The iPhone reinvented the smartphone, but rivals soon caught up. Where the original iPhone was miles ahead of its rivals, the iPhone 6 and iPhone 6 Plus are launching in a very different market, one full of superbly capable rivals such as the Galaxy S5, the LG G3, the Sony Xperia Z3 and the HTC One M8.
One phone can't beat them all though, can it?
Let's find out how the iPhone 6 compares with the current King of Android, Samsung's Galaxy S5.
The iPhone 6 benefits from the usual Apple engineering to deliver something that feels worth dropping more than $600/£500/AU$800 on.
Its rounded edges are reminiscent of the original iPhone 3GS, but the super slim body and larger screen are something new to Apple.
Samsung's design isn't bad, but it doesn't quite nail the premium feel that Apple excels at, not least because of its plastic chassis. Samsung isn't just behind Apple here: Android rivals such as Sony and HTC do a better job too.
Apple isn't in the lead with everything, however. It's moving into the phablet market, which Samsung created, and its belated embrace of NFC comes long after it became part of even the humblest Android handset.
iPhone 6 vs Samsung Galaxy S5: Screen
The Galaxy S5's screen is amazing, managing to be both brighter and darker than rivals when required and delivering vivid, punchy colour.
It's a 5.1-inch full HD (1,920 x 1,080) Super AMOLED delivering 432ppi, and unlike earlier versions you can tweak it to get exactly the display settings you want. It's also protected by Gorilla Glass, making it a little more durable.
The iPhone 6 has a 4.7-inch display with a resolution of 1,334 x 720 (326ppi). There's no sign of the rumoured sapphire crystal glass; Apple says its screen is "ion hardened" and delivers better colours and deeper blacks than before.
iPhone 6 vs Samsung Galaxy S5: Camera
Samsung's main camera is a 16MP f/2.2 ISOCELL sensor with Phase Defect autofocus and selective defocus, also known as background de-focus.
The latter aims to produce SLR-style images with soft backgrounds. However, using selective focus is a pain and can be slow - but autofocus works well and the image sensor produces good images.
The camera in the iPhone 5S was widely praised for its speed and image quality, and the iPhone 6 sticks with the 8MP resolution.
The aperture is a low light-friendly f/2.2 and the software includes dramatically improved image processing. There's optical stabilisation too courtesy of EIS (Electronic Image Stabilisation).
iPhone 6 vs Samsung Galaxy S5: Battery
The Galaxy S5 has a huge 2800mAh battery, which is nearly double that of an iPhone 5S. Apple has boosted battery capacity of the iPhone 6, with a 1810mAh power pack.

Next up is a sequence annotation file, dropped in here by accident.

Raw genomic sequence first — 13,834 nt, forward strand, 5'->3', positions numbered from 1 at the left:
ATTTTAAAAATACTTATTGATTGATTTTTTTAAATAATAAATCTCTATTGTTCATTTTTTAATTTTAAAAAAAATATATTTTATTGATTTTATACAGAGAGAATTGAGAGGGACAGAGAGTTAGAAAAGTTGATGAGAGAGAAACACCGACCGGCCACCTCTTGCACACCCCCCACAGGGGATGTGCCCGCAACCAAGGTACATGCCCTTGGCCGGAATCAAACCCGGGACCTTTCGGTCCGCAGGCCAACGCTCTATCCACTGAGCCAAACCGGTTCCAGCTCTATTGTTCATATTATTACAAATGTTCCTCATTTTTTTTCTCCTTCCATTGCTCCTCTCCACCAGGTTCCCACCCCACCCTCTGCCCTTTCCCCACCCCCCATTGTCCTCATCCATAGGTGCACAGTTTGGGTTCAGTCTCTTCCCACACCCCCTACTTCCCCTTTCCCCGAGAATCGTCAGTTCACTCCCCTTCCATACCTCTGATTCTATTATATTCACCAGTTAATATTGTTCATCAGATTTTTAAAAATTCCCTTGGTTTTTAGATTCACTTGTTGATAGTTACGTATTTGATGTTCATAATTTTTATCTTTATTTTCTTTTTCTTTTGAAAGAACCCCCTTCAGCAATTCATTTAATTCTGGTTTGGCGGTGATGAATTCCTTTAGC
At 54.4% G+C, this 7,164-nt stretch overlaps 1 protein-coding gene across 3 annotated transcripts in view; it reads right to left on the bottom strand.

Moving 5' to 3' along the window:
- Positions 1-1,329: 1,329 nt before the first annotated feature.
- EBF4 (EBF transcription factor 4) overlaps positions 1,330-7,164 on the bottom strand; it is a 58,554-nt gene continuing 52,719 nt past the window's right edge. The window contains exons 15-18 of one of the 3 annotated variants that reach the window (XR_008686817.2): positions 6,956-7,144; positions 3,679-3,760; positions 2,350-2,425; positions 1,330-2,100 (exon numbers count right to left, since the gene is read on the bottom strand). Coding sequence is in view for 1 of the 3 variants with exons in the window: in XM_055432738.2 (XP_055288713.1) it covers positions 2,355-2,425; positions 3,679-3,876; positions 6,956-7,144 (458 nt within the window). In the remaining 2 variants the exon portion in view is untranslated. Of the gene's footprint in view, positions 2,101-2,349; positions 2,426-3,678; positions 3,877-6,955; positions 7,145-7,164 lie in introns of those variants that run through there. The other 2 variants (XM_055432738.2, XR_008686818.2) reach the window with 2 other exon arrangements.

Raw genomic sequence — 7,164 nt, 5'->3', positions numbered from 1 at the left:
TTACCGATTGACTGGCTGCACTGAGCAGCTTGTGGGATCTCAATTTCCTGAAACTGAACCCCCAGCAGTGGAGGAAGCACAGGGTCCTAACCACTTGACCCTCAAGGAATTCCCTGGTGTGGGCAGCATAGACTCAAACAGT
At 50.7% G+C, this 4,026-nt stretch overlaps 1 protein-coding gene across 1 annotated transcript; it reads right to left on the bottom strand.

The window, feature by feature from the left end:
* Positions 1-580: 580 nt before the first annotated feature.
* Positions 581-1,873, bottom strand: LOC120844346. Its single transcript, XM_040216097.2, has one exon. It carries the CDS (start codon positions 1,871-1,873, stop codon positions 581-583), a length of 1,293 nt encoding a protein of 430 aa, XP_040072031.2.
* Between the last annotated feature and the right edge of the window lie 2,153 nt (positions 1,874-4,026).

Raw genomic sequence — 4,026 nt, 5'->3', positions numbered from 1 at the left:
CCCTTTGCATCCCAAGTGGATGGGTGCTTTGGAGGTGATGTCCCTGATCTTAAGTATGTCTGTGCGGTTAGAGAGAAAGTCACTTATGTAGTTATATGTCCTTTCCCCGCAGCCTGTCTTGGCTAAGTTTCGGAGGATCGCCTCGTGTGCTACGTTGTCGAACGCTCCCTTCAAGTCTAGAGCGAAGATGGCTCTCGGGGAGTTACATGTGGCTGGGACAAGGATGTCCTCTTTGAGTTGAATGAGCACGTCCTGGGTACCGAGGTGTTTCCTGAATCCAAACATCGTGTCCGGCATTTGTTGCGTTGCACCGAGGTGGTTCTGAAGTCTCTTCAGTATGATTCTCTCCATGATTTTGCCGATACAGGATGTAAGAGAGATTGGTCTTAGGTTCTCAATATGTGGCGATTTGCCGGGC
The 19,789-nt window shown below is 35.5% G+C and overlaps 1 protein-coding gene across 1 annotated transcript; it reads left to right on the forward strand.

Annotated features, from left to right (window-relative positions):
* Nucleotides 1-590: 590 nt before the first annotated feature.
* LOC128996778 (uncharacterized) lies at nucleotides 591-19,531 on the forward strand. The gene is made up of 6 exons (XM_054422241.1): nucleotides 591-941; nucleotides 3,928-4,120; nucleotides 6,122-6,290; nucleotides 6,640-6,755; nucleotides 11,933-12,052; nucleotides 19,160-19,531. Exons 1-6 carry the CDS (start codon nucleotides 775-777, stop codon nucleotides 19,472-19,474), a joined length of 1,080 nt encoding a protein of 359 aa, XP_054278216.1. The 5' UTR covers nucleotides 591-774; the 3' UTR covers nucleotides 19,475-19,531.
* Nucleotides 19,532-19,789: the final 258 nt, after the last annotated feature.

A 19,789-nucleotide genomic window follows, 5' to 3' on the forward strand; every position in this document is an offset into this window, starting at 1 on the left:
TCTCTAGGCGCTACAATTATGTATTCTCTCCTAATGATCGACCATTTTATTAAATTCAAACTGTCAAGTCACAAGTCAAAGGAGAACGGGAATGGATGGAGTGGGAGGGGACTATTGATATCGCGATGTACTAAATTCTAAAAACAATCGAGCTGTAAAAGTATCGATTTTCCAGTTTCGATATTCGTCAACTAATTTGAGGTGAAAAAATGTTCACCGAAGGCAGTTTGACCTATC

You should take manufacturer's battery claims with a pinch of salt, but Apple reckons the iPhone 6 gets 24 hours talk power or 16 days (384 hours) of standby.
Apple's iOS is very power efficient, but the battery size is still significantly smaller than the S5. However, we won't know exactly how well it performs until we can put it through out 90-minute video battery test.
CPU and RAM, health and price
iPhone 6 vs Samsung Galaxy S5: CPU / RAM
As ever, Apple has its own silicon in the iPhone 6: this time it's the 64-bit A8 processor, which remains dual-core but boosts the clock speed from the previous 1.3GHz to a rumoured 1.4GHz.
The A8 is smaller than the A7 and promises to be 50% more energy efficient as a result, and the RAM is reportedly quicker too - although Apple is sticking with just 1GB, a fraction of the RAM you'll find in rival devices.
Samsung's processor in the Galaxy S5 is a quad-core Snapdragon 801 clocked at 2.5GHz and with 2GB of RAM.
On paper, then, the Samsung is considerably more powerful. But that isn't the whole story, because Apple's control over both its 64-bit software and 64-bit silicon means it can optimise iPhones in a way that Android firms can't.
When the respected reviews site Anandtech benchmarked the Galaxy S5 against the then six-month-old iPhone 5S, the iPhone gave its younger, more powerful rival a kicking in almost every performance category.
Games should be particularly good on the iPhone 6 thanks to Metal, the new graphics API introduced in iOS 8. Metal enables games developers to squeeze maximum performance out of the iPhone's GPU and promises to render objects up to ten times more quickly.
Apple says graphics performance is up to 84% faster overall. It isn't just useful for games, though. It can use the GPU to process data for all kinds of apps, boosting their performance accordingly.
iPhone 6 vs Samsung Galaxy S5: Health
Smartphones are mature technology now, with new models evolving rather than offering jaw-dropping new features nobody has ever seen before. That's why manufacturers' attention is turning to ecosystems of connected accessories for home automation and health.
Both Samsung and Apple have health monitoring features: S Health for Samsung and Health (formerly Healthbook) for Apple.
Both systems are really designed to be used with external sensors such as smartwatches and fitness trackers, but there are sensors in the Galaxy S5 in the form of a heart rate sensor.
Rumoured blood pressure monitoring didn't make it into the iPhone 6 or iPhone 6 Plus. Both devices also have sensors for humidity, temperature and barometric pressure, and the iPhone has Apple's M8 motion coprocessor for tracking physical activity including distance and elevation.
It's worth noting here that Apple has forbidden developers of health apps from sharing user data with third parties such as advertisers and data brokers.
iPhone 6 versus Samsung Galaxy S5: Price
iPhone 6 range starts at $649, £539, AU$869 without contracts, going all the way up to $849, £699, AU$1129 for the 128GB model.
The Galaxy S5 has an RRP starting around £599 (US$650, AU$900) but is widely available for considerably less: at the time of writing it was available for as little as £420 (around $560, AU$620) SIM-free.